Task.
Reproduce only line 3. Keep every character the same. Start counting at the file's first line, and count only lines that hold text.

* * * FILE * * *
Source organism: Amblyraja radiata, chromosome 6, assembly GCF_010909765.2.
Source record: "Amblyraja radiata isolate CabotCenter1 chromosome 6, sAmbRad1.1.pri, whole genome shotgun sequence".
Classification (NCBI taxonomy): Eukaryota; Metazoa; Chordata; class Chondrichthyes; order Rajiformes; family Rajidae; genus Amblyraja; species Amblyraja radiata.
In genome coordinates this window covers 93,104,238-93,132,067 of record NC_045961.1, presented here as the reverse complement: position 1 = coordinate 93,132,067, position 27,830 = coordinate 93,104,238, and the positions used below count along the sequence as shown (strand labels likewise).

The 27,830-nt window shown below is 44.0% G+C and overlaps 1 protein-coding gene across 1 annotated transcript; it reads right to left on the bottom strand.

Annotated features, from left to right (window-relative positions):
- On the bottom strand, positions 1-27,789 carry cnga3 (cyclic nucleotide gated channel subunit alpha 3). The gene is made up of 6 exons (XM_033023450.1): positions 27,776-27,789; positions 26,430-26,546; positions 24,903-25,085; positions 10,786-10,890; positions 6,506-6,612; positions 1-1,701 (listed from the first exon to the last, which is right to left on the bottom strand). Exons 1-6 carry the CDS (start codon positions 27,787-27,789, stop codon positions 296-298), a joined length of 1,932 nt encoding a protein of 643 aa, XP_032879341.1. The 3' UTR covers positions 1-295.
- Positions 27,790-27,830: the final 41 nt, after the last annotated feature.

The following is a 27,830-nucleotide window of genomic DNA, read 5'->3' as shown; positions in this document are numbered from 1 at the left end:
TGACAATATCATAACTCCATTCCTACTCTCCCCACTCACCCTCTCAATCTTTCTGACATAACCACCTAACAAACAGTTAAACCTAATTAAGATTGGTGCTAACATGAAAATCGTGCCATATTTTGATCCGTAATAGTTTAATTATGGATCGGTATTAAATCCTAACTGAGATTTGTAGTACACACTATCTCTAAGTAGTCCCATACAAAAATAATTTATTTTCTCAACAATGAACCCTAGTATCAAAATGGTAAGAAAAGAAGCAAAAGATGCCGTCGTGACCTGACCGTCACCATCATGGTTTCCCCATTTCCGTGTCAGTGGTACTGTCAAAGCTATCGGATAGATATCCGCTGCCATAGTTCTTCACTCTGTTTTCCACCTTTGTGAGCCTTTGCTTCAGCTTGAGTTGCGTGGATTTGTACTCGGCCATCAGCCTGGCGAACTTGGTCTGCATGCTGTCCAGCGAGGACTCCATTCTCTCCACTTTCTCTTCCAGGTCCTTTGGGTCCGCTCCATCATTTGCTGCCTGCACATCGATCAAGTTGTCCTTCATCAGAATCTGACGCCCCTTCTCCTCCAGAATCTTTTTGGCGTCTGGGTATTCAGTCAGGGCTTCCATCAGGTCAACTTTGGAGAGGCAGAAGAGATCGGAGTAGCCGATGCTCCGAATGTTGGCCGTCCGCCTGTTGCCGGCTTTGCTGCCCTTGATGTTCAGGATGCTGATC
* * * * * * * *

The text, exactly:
Classification (NCBI taxonomy): Eukaryota; Metazoa; Chordata; class Chondrichthyes; order Rajiformes; family Rajidae; genus Amblyraja; species Amblyraja radiata.